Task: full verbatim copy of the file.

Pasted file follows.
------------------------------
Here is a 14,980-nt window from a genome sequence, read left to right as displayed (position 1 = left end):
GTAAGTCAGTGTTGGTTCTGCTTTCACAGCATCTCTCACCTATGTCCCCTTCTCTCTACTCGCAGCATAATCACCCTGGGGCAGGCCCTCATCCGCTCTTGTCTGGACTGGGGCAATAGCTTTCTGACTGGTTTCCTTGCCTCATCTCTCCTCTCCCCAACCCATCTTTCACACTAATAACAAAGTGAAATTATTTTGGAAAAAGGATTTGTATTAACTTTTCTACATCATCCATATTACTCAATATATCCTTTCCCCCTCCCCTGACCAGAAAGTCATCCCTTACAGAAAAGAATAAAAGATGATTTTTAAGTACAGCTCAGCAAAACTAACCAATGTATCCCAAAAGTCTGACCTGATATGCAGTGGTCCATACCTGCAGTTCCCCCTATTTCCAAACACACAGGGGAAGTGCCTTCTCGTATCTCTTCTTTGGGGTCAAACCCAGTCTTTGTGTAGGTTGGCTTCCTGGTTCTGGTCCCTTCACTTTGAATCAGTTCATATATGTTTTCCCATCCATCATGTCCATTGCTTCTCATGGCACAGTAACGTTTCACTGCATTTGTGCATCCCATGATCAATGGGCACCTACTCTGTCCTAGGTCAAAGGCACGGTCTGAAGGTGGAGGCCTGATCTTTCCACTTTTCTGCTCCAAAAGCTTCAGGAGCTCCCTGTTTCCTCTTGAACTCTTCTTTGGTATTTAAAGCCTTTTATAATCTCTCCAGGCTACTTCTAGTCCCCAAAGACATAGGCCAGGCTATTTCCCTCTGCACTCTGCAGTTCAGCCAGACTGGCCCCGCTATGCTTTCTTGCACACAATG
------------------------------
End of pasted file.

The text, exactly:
Here is a 14,980-nt window from a genome sequence, read left to right as displayed (position 1 = left end):
GTAAGTCAGTGTTGGTTCTGCTTTCACAGCATCTCTCACCTATGTCCCCTTCTCTCTACTCGCAGCATAATCACCCTGGGGCAGGCCCTCATCCGCTCTTGTCTGGACTGGGGCAATAGCTTTCTGACTGGTTTCCTTGCCTCATCTCTCCTCTCCCCAACCCATCTTTCACACTAATAACAAAGTGAAATTATTTTGGAAAAAGGATTTGTATTAACTTTTCTACATCATCCATATTACTCAATATATCCTTTCCCCCTCCCCTGACCAGAAAGTCATCCCTTACAGAAAAGAATAAAAGATGATTTTTAAGTACAGCTCAGCAAAACTAACCAATGTATCCCAAAAGTCTGACCTGATATGCAGTGGTCCATACCTGCAGTTCCCCCTATTTCCAAACACACAGGGGAAGTGCCTTCTCGTATCTCTTCTTTGGGGTCAAACCCAGTCTTTGTGTAGGTTGGCTTCCTGGTTCTGGTCCCTTCACTTTGAATCAGTTCATATATGTTTTCCCATCCATCATGTCCATTGCTTCTCATGGCACAGTAACGTTTCACTGCATTTGTGCATCCCATGATCAATGGGCACCTACTCTGTCCTAGGTCAAAGGCACGGTCTGAAGGTGGAGGCCTGATCTTTCCACTTTTCTGCTCCAAAAGCTTCAGGAGCTCCCTGTTTCCTCTTGAACTCTTCTTTGGTATTTAAAGCCTTTTATAATCTCTCCAGGCTACTTCTAGTCCCCAAAGACATAGGCCAGGCTATTTCCCTCTGCACTCTGCAGTTCAGCCAGACTGGCCCCGCTATGCTTTCTTGCACACAATG